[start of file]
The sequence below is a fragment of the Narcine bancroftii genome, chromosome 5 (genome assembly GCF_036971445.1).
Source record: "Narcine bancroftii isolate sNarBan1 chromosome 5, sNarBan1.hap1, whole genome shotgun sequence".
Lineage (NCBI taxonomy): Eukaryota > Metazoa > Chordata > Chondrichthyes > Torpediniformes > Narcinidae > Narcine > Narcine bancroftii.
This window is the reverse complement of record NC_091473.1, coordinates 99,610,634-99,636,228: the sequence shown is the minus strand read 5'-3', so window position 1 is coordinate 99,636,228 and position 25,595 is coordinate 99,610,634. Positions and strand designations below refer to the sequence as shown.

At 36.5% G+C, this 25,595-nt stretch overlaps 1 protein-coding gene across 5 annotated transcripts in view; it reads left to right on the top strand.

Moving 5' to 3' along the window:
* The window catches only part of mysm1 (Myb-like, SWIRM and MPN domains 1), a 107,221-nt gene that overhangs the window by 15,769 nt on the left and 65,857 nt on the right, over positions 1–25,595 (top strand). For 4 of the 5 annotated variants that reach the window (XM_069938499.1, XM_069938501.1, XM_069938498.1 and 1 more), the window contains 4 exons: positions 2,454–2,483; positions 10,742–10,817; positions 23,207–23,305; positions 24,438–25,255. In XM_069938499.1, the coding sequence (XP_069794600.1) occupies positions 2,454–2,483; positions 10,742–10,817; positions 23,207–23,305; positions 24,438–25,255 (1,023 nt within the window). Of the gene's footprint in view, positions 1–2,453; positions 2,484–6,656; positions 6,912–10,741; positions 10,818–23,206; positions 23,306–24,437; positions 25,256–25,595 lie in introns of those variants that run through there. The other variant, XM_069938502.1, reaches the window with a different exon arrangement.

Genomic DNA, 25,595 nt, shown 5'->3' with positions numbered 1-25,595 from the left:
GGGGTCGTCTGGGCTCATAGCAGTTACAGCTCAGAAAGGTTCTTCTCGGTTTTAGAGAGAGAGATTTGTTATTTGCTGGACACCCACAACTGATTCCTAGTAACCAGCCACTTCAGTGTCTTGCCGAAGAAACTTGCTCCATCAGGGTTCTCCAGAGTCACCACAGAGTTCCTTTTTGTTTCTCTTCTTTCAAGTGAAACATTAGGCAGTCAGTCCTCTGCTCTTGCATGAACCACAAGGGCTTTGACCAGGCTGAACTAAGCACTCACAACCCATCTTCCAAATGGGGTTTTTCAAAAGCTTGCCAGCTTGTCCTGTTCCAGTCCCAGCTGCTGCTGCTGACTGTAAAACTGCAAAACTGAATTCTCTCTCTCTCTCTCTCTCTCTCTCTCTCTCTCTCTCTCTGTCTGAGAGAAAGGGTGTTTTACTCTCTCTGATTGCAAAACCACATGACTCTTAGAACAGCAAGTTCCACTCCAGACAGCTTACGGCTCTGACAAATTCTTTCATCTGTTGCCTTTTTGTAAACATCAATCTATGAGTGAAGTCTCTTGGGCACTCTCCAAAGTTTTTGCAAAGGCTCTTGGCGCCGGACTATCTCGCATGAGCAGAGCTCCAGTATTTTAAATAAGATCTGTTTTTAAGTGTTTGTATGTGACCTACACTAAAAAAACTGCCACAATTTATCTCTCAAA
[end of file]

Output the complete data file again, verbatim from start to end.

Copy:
The sequence below is a fragment of the Narcine bancroftii genome, chromosome 5 (genome assembly GCF_036971445.1).
Source record: "Narcine bancroftii isolate sNarBan1 chromosome 5, sNarBan1.hap1, whole genome shotgun sequence".
Lineage (NCBI taxonomy): Eukaryota > Metazoa > Chordata > Chondrichthyes > Torpediniformes > Narcinidae > Narcine > Narcine bancroftii.
This window is the reverse complement of record NC_091473.1, coordinates 99,610,634-99,636,228: the sequence shown is the minus strand read 5'-3', so window position 1 is coordinate 99,636,228 and position 25,595 is coordinate 99,610,634. Positions and strand designations below refer to the sequence as shown.

At 36.5% G+C, this 25,595-nt stretch overlaps 1 protein-coding gene across 5 annotated transcripts in view; it reads left to right on the top strand.

Moving 5' to 3' along the window:
* The window catches only part of mysm1 (Myb-like, SWIRM and MPN domains 1), a 107,221-nt gene that overhangs the window by 15,769 nt on the left and 65,857 nt on the right, over positions 1–25,595 (top strand). For 4 of the 5 annotated variants that reach the window (XM_069938499.1, XM_069938501.1, XM_069938498.1 and 1 more), the window contains 4 exons: positions 2,454–2,483; positions 10,742–10,817; positions 23,207–23,305; positions 24,438–25,255. In XM_069938499.1, the coding sequence (XP_069794600.1) occupies positions 2,454–2,483; positions 10,742–10,817; positions 23,207–23,305; positions 24,438–25,255 (1,023 nt within the window). Of the gene's footprint in view, positions 1–2,453; positions 2,484–6,656; positions 6,912–10,741; positions 10,818–23,206; positions 23,306–24,437; positions 25,256–25,595 lie in introns of those variants that run through there. The other variant, XM_069938502.1, reaches the window with a different exon arrangement.

Genomic DNA, 25,595 nt, shown 5'->3' with positions numbered 1-25,595 from the left:
GGGGTCGTCTGGGCTCATAGCAGTTACAGCTCAGAAAGGTTCTTCTCGGTTTTAGAGAGAGAGATTTGTTATTTGCTGGACACCCACAACTGATTCCTAGTAACCAGCCACTTCAGTGTCTTGCCGAAGAAACTTGCTCCATCAGGGTTCTCCAGAGTCACCACAGAGTTCCTTTTTGTTTCTCTTCTTTCAAGTGAAACATTAGGCAGTCAGTCCTCTGCTCTTGCATGAACCACAAGGGCTTTGACCAGGCTGAACTAAGCACTCACAACCCATCTTCCAAATGGGGTTTTTCAAAAGCTTGCCAGCTTGTCCTGTTCCAGTCCCAGCTGCTGCTGCTGACTGTAAAACTGCAAAACTGAATTCTCTCTCTCTCTCTCTCTCTCTCTCTCTCTCTCTCTCTCTGTCTGAGAGAAAGGGTGTTTTACTCTCTCTGATTGCAAAACCACATGACTCTTAGAACAGCAAGTTCCACTCCAGACAGCTTACGGCTCTGACAAATTCTTTCATCTGTTGCCTTTTTGTAAACATCAATCTATGAGTGAAGTCTCTTGGGCACTCTCCAAAGTTTTTGCAAAGGCTCTTGGCGCCGGACTATCTCGCATGAGCAGAGCTCCAGTATTTTAAATAAGATCTGTTTTTAAGTGTTTGTATGTGACCTACACTAAAAAAACTGCCACAATTTATCTCTCAAA